I keep a small note pad, the kind you find in hotels, seemingly always with but a few pages left in them, and as it had precisely 13 pages available, it seemed pre-destined to track the ins and outs of items coming or leaving my life, in this year of reducing.
This was the first month I ended up writing on the opposite side of the page.
June clocked in at 34 items acquired and that deluge, forced me to resort to going into my secret stash, something I was planning on using for “drier” months: the attic and my stash of empty boxes.
I had to discard a lot of boxes, and a good amount of other things, but the former reminded me of what a pack-rat I am, preserving boxes of all things I ever purchased under the guise of preserving them for the purpose of selling them later, which also never happened.
A lot of these boxes are saved by default, without any consideration and that what led to an accumulation from large, TV-sized boxes, to the smallest of them.
What this has taught me is to evaluate the items I’m buying with a more critical eye towards reselling it. Realistically, if it’s not a collectible item or it’s an item whose value drastically decreases over time (a 5-year old iPad probably doesn’t need a box anymore).
For the future, every time I’m putting a box in the attic, I’m considering putting a post-it note on it with the month it went in, and then periodically re-evaluate the items: for most, if 3 months have passed and the item is seeing good use, there’s no point in keeping the box.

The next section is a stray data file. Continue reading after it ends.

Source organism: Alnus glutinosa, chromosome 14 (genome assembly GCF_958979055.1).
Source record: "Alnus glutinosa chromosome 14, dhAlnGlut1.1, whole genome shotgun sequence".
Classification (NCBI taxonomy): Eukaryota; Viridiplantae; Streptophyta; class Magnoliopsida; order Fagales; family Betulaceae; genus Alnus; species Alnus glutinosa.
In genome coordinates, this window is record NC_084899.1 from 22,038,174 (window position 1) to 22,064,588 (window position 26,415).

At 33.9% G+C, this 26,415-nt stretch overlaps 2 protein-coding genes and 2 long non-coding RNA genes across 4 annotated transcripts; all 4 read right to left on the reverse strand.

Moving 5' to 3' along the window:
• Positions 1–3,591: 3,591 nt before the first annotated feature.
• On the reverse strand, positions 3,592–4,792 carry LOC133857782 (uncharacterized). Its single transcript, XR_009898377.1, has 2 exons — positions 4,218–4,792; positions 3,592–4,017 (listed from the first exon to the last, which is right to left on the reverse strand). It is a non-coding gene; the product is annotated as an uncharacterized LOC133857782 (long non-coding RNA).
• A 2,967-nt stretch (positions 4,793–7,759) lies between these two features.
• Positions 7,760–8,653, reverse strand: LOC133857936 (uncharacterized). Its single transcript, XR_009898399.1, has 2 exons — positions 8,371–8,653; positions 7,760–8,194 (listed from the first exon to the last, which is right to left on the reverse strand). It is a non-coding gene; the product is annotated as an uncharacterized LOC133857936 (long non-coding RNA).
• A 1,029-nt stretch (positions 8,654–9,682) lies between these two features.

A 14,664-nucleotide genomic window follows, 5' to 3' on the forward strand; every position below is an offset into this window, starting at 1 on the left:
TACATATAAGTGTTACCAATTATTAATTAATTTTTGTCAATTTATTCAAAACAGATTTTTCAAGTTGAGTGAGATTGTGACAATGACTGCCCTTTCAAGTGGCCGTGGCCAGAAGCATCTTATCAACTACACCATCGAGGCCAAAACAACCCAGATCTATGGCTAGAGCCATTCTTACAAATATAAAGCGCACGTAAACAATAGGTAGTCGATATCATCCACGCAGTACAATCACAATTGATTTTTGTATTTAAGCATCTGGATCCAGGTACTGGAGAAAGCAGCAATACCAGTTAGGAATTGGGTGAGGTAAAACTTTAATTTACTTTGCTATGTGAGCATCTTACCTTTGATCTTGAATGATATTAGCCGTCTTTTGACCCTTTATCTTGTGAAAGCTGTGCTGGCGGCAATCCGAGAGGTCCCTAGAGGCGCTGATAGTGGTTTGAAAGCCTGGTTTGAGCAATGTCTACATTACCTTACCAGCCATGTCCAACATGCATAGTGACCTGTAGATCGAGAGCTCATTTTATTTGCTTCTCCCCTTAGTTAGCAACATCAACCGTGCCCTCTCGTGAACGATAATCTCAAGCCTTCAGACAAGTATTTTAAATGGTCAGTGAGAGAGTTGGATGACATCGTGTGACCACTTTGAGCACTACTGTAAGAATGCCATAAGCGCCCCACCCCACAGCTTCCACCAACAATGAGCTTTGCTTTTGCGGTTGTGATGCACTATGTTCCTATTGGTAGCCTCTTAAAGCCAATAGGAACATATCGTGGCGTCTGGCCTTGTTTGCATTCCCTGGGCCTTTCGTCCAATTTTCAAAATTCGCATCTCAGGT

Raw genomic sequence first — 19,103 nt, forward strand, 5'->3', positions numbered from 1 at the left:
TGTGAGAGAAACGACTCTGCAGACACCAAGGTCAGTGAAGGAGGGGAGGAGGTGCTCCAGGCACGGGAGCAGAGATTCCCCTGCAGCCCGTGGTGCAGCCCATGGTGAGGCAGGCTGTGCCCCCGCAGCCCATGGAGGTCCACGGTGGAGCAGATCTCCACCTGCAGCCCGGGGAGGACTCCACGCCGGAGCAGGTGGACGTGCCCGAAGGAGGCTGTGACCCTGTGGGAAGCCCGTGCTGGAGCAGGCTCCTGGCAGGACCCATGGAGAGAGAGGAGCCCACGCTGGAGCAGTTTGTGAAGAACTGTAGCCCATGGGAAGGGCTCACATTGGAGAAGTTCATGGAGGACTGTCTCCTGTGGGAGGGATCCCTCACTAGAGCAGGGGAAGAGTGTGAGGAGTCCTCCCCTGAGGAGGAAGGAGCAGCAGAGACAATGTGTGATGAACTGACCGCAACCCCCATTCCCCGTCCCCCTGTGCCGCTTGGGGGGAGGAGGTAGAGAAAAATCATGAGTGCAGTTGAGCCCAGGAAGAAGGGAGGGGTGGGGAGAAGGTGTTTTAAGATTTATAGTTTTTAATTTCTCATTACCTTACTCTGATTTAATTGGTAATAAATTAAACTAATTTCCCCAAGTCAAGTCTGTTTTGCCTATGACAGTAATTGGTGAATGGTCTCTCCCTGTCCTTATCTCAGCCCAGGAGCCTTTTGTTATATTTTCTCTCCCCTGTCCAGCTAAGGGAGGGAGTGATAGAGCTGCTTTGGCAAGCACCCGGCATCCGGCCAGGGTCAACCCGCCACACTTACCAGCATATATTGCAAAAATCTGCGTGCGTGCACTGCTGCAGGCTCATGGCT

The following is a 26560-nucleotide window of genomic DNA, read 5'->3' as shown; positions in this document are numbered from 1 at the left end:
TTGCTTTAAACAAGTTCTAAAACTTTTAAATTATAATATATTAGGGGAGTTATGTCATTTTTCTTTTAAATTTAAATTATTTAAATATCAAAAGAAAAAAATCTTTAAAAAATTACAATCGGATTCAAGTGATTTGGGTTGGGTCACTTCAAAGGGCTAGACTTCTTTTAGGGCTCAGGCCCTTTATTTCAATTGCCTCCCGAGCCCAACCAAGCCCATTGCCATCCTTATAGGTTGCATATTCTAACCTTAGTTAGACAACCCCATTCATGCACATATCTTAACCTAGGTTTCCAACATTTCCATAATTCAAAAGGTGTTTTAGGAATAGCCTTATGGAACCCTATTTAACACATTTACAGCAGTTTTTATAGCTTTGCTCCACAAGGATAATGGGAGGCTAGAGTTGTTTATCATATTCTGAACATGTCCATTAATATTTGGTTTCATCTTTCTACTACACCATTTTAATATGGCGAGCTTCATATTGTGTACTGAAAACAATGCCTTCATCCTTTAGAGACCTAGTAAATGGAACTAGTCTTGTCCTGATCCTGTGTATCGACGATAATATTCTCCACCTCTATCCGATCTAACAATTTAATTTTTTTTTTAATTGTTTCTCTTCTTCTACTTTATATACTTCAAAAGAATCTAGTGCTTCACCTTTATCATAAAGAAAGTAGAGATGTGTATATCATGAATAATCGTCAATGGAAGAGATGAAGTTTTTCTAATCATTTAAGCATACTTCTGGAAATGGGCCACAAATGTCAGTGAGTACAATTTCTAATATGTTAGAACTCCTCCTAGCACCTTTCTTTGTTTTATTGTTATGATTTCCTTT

On the business front, I have tried dipping into an topic I have a bit of knowledge: fountain pens. In particular, looking for good deals online and then try to re-sell those items for more typical selling prices.
That is what contributed, by large to the number of items acquired. I have debated not including them, because these items are by their nature transient, however I wanted to keep honest and also allow this influx to inform and shine a better light on the exercise of ridding of things. I don’t know if I had been able to attack the boxes in the attic with such determination had it not been stemming from the panic of not meeting my 10 items a month goal.
Back to the business angle, it did show me that it would not be a sustainable business. On the high-side, the profit was as much as $50; on the low, I barely made $1 and I might even be losing money on some items as PayPal and shipping fees eat into the costs.
It was a nice diversion and I should be getting back to the business I know better, or at least can execute on better: software.